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True black carbon in diamond from an image

  1. Jul 27, 2012 #1
    I have difficulties in finding the true black carbons in a diamond from an image.

    Since diamond has a high refractive index of 2.42, it has a critical angle of 24 degrees such that total internal reflection can easily occur (total internal reflection causes fire in diamond) . Now I have taken an image, my main focus is on black carbon. I want to solely find out the true black carbons without those due to total internal reflection. Is there a way to distinguish the difference or filter out the TIR except for looking at the similarities in shape of the black carbons. This looks like an everyday problem but no one really cares its application, please help~~~~

    Also I will not consider putting the diamond in an solvent of similar refractive index as diamond. And I know that an image cannot tell all black carbon inside the diamond.
     
    Last edited: Jul 27, 2012
  2. jcsd
  3. Jul 30, 2012 #2
    Please give me some ideas~~
     
  4. Jul 30, 2012 #3

    jbriggs444

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    You seem to believe that total internal reflection will result in the appearance of black spots in the image that results from looking into a facetted diamond.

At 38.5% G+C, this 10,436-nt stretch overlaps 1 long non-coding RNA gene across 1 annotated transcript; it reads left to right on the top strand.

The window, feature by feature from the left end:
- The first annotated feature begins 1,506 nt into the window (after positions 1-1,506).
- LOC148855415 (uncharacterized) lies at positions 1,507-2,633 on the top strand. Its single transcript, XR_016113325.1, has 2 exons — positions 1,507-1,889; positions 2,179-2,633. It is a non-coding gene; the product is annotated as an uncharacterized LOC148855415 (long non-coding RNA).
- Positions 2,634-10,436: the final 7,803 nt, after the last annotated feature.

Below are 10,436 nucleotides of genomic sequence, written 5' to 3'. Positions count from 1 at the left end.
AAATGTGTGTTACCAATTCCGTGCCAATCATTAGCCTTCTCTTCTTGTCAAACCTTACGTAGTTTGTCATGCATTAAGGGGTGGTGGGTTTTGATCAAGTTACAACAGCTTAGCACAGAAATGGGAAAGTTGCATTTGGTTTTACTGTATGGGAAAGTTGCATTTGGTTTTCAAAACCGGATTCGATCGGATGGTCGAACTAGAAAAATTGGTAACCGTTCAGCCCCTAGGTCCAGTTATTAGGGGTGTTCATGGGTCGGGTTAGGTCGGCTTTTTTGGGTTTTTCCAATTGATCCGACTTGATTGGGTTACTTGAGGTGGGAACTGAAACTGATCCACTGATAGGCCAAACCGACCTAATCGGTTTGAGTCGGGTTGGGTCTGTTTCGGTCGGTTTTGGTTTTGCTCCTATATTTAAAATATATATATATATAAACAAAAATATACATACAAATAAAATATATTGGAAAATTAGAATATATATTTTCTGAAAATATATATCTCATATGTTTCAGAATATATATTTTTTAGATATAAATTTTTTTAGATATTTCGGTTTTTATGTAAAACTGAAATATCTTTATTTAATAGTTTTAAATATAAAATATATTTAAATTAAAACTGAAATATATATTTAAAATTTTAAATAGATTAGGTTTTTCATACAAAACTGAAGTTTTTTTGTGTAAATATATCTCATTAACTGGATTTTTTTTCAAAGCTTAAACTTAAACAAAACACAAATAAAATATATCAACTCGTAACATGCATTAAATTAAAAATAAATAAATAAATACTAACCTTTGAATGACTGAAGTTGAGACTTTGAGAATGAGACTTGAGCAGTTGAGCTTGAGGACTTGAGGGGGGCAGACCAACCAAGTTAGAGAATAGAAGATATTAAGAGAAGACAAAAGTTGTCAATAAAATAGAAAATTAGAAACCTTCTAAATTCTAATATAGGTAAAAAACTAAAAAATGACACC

As I understand it, working from first principles on the assumption of a convex diamond, total internal reflection will never result in any external viewing angles becoming inaccessible to light originating from a given point in the interior of the diamond.

    It follows that there are no points in the interior of the diamond that are not illuminated by light originating at an arbitrarily chosen point source.

    So I just don't get how you think that black spots can result from total internal reflection.
     
  5. Jul 30, 2012 #4
  6. Jul 30, 2012 #5

    jbriggs444

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    The pointed-to web page has a picture. It contains no argument for the claim that total internal reflection can cause black spots in the picture of a diamond.

    Perhaps the claim is that internal fracture planes can cause light to fail to pass at certain angles and that this is difficult to distinguish from an inclusion that actually absorbs light.

    That would certainly fail to meet the "convex" premise in the argument that I gave.
     
  7. Jul 30, 2012 #6
    The easiest way would be to immerge the diamond in a liquid with a high refractive index. But you don't want to do that, for whatever reason.

    The second possibility is to take an image using a wavelength where diamond has a "normal" refractive index close to 1. VUV or X-rays seem to fit the bill, but these are measurements you cannot do in your kitchen sink.

    Walker, W. C. and J. Osantowski, Phys. Rev. 134, 1A (1964) A153-A157.
     
  8. Jul 30, 2012 #7
    @jbriggs444
    Thanks
    @M Quack
    I am afriad that VUV or X-rays have been considered by my team. Anyway, thanks for your reply.
     
  9. Aug 2, 2012 #8
    Can anyone provide me some sort of alien technology?
     
  10. Aug 9, 2012 #9
    Anyone familiar with optical engineering can help me?
     
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